Part one: Archive in Practice
One dimension of photography is that it is concerned with the staging of a struggle against the loss of memory – an attempt to archive and preserve what is about to disappear for good. Gerhard Richter
These reflections by artist Gerhard Richter, encapsulate the very reason why I was lured into working with the medium. “An attempt to archive and preserve what is about to disappear for good”… Photography frames subjective experience in time. The act of taking a photograph is a highly romantic gesture – it captures a frame in time, which then becomes a fragment, isolated from its whole.Every single photograph that I have ever taken contributes to an organically growing archive of irretrievable past defined in pictorial representation. This archive is the foundation of my art practice whereby the images within it become subject to constant reinterpretation and reconfiguration. By continually retrieving earlier photographs and combining them with more recent pictures, I explore new sets of formal connections and narrative relationships, which then surfaces other imagery or elements. In this way, my work reflects upon the transitory nature of meaning and memory, thereby amplifying the paradox of photography. I am working with an acutely active archive, one that is constantly expanding physically as I continue to take pictures using analogue film in combination with digital printing processes. However, it is the emotional impact of each of these pictures that cause my archive to function and how they evoke and interact with my own memory. The enduring questions are:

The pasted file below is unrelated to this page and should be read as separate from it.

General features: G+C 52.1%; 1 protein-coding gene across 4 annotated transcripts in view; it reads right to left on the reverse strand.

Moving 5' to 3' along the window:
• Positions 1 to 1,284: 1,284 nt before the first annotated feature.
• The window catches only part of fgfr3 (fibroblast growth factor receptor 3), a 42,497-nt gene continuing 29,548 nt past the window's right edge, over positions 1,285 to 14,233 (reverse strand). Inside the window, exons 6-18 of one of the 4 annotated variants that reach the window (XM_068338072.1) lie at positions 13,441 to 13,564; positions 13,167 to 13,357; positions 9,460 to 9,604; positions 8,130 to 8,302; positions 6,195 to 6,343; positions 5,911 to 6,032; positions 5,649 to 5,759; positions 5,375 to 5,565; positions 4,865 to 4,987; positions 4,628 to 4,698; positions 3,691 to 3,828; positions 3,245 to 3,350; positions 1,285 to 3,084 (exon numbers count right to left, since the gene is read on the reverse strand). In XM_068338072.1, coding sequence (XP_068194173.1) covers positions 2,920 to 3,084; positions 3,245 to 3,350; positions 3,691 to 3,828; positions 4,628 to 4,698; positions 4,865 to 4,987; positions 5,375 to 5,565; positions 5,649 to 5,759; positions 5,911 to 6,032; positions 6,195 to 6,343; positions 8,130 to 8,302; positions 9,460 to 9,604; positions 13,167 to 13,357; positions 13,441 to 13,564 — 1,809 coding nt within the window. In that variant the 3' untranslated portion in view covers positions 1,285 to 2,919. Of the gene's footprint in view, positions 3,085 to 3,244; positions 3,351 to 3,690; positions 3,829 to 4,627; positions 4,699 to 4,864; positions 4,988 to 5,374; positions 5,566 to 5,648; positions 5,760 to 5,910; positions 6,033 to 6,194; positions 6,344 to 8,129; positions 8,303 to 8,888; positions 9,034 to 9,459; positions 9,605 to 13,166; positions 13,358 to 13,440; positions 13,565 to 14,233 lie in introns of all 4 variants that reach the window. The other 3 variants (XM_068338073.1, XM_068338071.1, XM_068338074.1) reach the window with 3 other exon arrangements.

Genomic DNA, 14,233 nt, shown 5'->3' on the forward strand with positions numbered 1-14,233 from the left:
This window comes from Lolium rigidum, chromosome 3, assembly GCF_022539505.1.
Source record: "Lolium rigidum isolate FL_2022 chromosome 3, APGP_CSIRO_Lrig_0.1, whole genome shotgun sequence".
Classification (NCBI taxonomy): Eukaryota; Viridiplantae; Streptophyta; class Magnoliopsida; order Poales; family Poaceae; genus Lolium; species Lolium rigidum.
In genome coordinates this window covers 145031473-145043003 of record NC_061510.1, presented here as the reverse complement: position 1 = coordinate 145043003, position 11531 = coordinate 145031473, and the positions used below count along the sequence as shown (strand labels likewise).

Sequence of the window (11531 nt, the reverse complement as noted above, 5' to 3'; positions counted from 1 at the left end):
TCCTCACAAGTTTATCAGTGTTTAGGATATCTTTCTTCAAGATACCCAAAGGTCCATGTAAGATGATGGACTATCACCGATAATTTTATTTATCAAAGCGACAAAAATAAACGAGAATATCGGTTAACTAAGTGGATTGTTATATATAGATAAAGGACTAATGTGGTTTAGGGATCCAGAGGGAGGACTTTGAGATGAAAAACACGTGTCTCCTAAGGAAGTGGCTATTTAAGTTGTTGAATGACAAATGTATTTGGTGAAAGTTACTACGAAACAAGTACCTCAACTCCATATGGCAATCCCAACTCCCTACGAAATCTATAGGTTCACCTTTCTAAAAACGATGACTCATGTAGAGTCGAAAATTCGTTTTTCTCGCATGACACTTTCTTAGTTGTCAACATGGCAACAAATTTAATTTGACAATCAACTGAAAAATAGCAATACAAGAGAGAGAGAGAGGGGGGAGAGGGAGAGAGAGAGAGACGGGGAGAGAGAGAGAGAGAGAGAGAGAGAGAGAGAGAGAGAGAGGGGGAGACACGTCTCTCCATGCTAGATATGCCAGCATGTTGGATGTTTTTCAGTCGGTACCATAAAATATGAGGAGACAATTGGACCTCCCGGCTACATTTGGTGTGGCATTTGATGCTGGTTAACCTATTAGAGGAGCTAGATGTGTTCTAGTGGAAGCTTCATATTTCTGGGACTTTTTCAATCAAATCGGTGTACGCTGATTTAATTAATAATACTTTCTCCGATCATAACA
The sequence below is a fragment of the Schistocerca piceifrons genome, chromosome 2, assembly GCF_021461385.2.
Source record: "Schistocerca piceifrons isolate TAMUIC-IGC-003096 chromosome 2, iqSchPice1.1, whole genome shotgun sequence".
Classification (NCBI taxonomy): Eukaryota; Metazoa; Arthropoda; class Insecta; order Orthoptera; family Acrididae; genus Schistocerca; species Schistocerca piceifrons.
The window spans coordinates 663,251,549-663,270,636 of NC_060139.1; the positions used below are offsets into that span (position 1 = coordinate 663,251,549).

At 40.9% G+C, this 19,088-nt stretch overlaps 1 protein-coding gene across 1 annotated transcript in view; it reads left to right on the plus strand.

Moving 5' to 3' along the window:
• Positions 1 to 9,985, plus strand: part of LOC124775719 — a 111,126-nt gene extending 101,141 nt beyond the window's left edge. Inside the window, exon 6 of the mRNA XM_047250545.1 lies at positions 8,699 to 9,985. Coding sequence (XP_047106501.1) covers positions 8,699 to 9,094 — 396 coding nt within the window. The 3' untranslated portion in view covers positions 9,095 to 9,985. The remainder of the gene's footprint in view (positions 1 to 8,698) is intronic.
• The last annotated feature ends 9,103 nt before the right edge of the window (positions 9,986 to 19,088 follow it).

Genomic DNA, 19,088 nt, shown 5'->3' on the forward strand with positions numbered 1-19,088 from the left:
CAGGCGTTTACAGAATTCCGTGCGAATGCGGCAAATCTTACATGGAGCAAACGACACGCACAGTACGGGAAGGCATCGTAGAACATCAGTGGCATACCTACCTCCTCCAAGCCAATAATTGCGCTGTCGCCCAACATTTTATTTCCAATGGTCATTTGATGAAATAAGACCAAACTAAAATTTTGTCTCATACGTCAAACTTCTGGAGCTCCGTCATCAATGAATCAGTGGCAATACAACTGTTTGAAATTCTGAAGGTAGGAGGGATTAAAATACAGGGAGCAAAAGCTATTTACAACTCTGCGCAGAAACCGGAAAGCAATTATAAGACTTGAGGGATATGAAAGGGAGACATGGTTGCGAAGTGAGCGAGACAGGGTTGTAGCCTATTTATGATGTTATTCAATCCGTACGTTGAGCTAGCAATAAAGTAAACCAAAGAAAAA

How does one preserve content in an archive that is driven by “the felt”, the narrative and the poetic?